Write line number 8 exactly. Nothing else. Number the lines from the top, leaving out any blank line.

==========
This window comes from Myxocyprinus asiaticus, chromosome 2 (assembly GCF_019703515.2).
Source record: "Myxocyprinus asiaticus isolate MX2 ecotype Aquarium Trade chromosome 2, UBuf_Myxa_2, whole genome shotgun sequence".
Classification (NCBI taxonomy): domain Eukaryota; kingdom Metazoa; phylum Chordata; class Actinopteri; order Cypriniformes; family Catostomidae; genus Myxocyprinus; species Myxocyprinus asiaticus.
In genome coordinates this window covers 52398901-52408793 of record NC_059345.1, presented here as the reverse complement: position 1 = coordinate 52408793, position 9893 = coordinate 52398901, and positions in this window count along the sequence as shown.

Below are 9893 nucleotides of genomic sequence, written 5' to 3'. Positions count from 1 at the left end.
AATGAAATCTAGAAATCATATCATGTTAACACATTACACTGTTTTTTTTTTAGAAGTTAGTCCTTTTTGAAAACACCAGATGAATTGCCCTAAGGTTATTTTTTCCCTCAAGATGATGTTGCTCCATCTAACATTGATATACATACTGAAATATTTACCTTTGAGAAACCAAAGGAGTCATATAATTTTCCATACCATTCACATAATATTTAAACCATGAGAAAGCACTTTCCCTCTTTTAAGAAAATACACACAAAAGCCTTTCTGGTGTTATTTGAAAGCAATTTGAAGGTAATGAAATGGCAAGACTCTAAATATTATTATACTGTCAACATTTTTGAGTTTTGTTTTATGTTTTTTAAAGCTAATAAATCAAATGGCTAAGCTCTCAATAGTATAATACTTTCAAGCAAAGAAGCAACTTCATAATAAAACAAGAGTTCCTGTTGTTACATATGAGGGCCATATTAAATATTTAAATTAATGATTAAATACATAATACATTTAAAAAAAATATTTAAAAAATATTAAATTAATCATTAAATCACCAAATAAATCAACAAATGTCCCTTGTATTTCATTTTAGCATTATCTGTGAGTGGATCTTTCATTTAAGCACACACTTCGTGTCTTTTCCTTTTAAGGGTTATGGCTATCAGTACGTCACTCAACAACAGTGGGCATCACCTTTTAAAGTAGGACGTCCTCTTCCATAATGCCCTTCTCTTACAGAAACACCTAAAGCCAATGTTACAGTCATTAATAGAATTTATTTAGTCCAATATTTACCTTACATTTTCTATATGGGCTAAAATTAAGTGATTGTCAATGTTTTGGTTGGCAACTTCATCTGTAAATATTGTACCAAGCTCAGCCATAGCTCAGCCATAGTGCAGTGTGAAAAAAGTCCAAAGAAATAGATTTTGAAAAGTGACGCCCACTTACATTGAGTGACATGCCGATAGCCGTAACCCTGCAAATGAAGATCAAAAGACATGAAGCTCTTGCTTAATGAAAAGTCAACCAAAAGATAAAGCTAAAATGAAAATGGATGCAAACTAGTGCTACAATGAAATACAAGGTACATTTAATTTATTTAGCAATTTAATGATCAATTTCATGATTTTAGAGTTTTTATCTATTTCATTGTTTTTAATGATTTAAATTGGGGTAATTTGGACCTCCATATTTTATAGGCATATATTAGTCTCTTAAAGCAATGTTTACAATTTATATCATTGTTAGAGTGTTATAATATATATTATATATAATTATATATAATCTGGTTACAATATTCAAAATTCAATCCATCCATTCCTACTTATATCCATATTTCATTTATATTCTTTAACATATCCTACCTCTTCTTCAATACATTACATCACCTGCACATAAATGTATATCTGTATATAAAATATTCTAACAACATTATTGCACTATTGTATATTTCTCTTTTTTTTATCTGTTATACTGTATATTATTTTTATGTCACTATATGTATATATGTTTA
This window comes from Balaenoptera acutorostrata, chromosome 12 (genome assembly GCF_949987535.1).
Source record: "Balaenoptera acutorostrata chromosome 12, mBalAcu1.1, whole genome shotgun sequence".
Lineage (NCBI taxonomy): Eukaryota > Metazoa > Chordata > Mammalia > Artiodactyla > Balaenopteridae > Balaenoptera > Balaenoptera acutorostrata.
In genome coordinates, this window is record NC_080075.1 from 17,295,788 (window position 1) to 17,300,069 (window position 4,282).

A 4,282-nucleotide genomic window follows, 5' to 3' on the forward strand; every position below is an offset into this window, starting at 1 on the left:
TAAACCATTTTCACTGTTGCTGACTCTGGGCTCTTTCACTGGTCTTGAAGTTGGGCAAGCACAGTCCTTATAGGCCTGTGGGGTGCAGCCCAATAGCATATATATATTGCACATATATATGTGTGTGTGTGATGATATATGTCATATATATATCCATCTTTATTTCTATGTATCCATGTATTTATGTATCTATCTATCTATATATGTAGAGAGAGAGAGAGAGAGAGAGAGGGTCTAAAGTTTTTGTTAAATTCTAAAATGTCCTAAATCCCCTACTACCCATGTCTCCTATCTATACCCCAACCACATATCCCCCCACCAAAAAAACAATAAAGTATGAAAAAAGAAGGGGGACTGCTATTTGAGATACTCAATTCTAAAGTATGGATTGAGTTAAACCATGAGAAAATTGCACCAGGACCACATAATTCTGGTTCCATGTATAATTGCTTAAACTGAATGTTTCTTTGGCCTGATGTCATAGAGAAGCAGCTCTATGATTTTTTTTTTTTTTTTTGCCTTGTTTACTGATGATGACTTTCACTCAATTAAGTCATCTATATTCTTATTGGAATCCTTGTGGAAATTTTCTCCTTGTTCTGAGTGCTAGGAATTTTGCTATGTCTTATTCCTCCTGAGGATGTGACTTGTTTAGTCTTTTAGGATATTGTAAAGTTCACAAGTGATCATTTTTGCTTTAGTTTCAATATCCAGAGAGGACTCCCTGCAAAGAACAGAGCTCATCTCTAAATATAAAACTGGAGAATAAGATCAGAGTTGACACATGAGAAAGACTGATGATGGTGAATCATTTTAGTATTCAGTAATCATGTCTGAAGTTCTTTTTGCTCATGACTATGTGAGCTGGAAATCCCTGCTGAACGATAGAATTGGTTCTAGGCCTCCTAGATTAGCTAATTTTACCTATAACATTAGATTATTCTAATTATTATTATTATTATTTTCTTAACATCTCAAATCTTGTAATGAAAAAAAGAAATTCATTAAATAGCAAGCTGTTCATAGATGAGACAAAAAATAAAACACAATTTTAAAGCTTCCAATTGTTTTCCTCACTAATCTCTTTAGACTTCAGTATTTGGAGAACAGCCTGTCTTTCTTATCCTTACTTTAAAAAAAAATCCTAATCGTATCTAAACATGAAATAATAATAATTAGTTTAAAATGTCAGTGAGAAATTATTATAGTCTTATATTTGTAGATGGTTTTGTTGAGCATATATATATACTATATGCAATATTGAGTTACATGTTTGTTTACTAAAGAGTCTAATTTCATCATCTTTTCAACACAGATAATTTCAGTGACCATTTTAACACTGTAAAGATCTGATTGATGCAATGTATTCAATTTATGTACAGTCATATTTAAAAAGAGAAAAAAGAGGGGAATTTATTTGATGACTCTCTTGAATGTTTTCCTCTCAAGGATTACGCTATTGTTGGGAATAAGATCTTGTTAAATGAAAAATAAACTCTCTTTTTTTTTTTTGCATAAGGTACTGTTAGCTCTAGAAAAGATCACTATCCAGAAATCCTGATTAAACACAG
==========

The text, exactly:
Source record: "Balaenoptera acutorostrata chromosome 12, mBalAcu1.1, whole genome shotgun sequence".